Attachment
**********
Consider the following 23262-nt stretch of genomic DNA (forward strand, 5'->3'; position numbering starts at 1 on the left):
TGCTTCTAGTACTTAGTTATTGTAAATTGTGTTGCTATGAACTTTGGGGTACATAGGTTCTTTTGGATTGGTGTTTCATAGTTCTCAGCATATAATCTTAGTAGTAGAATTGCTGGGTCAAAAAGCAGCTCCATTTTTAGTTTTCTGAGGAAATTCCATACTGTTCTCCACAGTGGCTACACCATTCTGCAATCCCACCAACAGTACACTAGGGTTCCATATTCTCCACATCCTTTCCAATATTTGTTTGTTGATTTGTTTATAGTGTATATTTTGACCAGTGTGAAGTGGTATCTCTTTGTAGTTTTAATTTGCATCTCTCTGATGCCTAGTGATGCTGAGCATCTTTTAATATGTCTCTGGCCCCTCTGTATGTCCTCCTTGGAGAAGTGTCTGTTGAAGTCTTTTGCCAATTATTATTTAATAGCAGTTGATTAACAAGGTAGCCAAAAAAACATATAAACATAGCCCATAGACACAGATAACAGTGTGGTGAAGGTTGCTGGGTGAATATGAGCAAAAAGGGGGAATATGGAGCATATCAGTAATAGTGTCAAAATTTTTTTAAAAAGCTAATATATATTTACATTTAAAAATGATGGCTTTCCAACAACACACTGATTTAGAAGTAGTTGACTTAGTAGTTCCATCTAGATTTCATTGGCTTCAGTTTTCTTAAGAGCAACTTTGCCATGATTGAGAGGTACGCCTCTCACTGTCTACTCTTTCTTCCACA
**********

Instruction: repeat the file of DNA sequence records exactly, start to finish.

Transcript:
Consider the following 23262-nt stretch of genomic DNA (forward strand, 5'->3'; position numbering starts at 1 on the left):
TGCTTCTAGTACTTAGTTATTGTAAATTGTGTTGCTATGAACTTTGGGGTACATAGGTTCTTTTGGATTGGTGTTTCATAGTTCTCAGCATATAATCTTAGTAGTAGAATTGCTGGGTCAAAAAGCAGCTCCATTTTTAGTTTTCTGAGGAAATTCCATACTGTTCTCCACAGTGGCTACACCATTCTGCAATCCCACCAACAGTACACTAGGGTTCCATATTCTCCACATCCTTTCCAATATTTGTTTGTTGATTTGTTTATAGTGTATATTTTGACCAGTGTGAAGTGGTATCTCTTTGTAGTTTTAATTTGCATCTCTCTGATGCCTAGTGATGCTGAGCATCTTTTAATATGTCTCTGGCCCCTCTGTATGTCCTCCTTGGAGAAGTGTCTGTTGAAGTCTTTTGCCAATTATTATTTAATAGCAGTTGATTAACAAGGTAGCCAAAAAAACATATAAACATAGCCCATAGACACAGATAACAGTGTGGTGAAGGTTGCTGGGTGAATATGAGCAAAAAGGGGGAATATGGAGCATATCAGTAATAGTGTCAAAATTTTTTTAAAAAGCTAATATATATTTACATTTAAAAATGATGGCTTTCCAACAACACACTGATTTAGAAGTAGTTGACTTAGTAGTTCCATCTAGATTTCATTGGCTTCAGTTTTCTTAAGAGCAACTTTGCCATGATTGAGAGGTACGCCTCTCACTGTCTACTCTTTCTTCCACA